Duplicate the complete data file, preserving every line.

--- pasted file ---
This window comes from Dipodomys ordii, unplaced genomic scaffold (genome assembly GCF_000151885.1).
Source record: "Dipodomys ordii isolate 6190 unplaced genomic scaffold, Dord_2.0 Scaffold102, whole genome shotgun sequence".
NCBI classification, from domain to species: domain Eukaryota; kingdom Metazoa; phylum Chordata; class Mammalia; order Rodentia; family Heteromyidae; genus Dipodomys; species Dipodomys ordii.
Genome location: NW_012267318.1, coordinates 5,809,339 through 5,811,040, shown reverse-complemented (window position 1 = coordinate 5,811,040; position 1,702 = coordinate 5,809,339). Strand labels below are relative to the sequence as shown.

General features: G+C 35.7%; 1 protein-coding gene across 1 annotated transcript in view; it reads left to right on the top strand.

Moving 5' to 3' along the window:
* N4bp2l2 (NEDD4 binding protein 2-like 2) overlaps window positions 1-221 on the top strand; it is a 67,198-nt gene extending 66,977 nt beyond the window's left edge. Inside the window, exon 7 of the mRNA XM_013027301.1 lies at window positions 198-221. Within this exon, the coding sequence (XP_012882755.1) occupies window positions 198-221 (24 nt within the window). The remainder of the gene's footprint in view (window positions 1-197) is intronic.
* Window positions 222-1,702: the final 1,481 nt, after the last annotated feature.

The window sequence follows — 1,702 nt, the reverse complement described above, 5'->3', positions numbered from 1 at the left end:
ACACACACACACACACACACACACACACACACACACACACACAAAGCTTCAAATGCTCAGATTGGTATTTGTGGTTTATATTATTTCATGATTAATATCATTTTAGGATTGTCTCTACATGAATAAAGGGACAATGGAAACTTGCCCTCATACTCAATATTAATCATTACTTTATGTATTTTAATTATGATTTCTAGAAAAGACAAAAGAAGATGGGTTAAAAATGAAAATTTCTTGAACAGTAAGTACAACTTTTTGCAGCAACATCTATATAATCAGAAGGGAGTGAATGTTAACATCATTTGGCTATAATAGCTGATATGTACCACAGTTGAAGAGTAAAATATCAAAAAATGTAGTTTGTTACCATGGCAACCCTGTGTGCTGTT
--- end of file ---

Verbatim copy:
This window comes from Dipodomys ordii, unplaced genomic scaffold (genome assembly GCF_000151885.1).
Source record: "Dipodomys ordii isolate 6190 unplaced genomic scaffold, Dord_2.0 Scaffold102, whole genome shotgun sequence".
NCBI classification, from domain to species: domain Eukaryota; kingdom Metazoa; phylum Chordata; class Mammalia; order Rodentia; family Heteromyidae; genus Dipodomys; species Dipodomys ordii.
Genome location: NW_012267318.1, coordinates 5,809,339 through 5,811,040, shown reverse-complemented (window position 1 = coordinate 5,811,040; position 1,702 = coordinate 5,809,339). Strand labels below are relative to the sequence as shown.

General features: G+C 35.7%; 1 protein-coding gene across 1 annotated transcript in view; it reads left to right on the top strand.

Moving 5' to 3' along the window:
* N4bp2l2 (NEDD4 binding protein 2-like 2) overlaps window positions 1-221 on the top strand; it is a 67,198-nt gene extending 66,977 nt beyond the window's left edge. Inside the window, exon 7 of the mRNA XM_013027301.1 lies at window positions 198-221. Within this exon, the coding sequence (XP_012882755.1) occupies window positions 198-221 (24 nt within the window). The remainder of the gene's footprint in view (window positions 1-197) is intronic.
* Window positions 222-1,702: the final 1,481 nt, after the last annotated feature.

The window sequence follows — 1,702 nt, the reverse complement described above, 5'->3', positions numbered from 1 at the left end:
ACACACACACACACACACACACACACACACACACACACACACAAAGCTTCAAATGCTCAGATTGGTATTTGTGGTTTATATTATTTCATGATTAATATCATTTTAGGATTGTCTCTACATGAATAAAGGGACAATGGAAACTTGCCCTCATACTCAATATTAATCATTACTTTATGTATTTTAATTATGATTTCTAGAAAAGACAAAAGAAGATGGGTTAAAAATGAAAATTTCTTGAACAGTAAGTACAACTTTTTGCAGCAACATCTATATAATCAGAAGGGAGTGAATGTTAACATCATTTGGCTATAATAGCTGATATGTACCACAGTTGAAGAGTAAAATATCAAAAAATGTAGTTTGTTACCATGGCAACCCTGTGTGCTGTT